A comparison of primary and secondary relevance judgements for real-life topics

Simon Wakeling, Martin Halvey, Robert Villa, Laura Hasler

Research output: Chapter in Book/Report/Conference proceedingConference contribution book

4 Citations (Scopus)
97 Downloads (Pure)

Abstract

The notion of relevance is fundamental to the field of Information Retrieval. Within the field a generally accepted conception of relevance as inherently subjective has emerged, with an individual’s assessment of relevance influenced by numerous contextual factors. In this paper we present a user study that examines in detail the differences between primary and secondary assessors on a set of “real-world” topics which were gathered specifically for the work. By gathering topics which are representative of the staff and students at a major university, at a particular point in time, we aim to explore differences between primary and secondary relevance judgements for real-life search tasks. Findings suggest that while secondary assessors may find the assessment task challenging in various ways (they generally possess less interest and knowledge in secondary topics and take longer to assess documents), agreement between primary and secondary assessors is high.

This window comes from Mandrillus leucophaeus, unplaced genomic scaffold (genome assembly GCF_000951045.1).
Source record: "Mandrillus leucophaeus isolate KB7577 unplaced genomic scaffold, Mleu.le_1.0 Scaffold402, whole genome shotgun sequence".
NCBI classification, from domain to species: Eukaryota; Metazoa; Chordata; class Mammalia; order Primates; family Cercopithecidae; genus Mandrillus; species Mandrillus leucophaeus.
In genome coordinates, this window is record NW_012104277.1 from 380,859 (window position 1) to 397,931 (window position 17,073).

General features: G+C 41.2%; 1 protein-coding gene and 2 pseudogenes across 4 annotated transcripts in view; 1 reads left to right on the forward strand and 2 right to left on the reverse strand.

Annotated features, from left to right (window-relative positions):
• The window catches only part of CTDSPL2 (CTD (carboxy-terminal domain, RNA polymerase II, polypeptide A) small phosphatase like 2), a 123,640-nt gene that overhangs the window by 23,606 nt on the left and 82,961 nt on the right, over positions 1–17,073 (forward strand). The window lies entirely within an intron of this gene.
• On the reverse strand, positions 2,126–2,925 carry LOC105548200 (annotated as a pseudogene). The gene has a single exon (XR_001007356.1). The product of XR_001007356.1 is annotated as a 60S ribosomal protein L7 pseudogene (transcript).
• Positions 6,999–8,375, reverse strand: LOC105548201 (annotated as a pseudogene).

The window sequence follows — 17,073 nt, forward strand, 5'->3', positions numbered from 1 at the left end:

Original languageEnglish
Title of host publicationProceedings of the 2016 ACM on Conference on Human Information Interaction and Retrieval (CHIIR '16 )
Place of PublicationNew York
Pages173-182
Number of pages10
DOIs
Publication statusPublished - 16 Mar 2016
EventACM SIGIR Conference on Human Information Interaction and Retrieval - North Carolina, Chapel Hill, United States
Duration: 13 Mar 201617 Mar 2016

Conference

ConferenceACM SIGIR Conference on Human Information Interaction and Retrieval
CountryUnited States
CityChapel Hill
Period13/03/1617/03/16

Keywords

  • information retrieval
  • retrieval evaluation
  • relevance judgements
  • test collection

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    Wakeling, S., Halvey, M., Villa, R., & Hasler, L. (2016). A comparison of primary and secondary relevance judgements for real-life topics. In Proceedings of the 2016 ACM on Conference on Human Information Interaction and Retrieval (CHIIR '16 ) (pp. 173-182). New York. https://doi.org/10.1145/2854946.2854968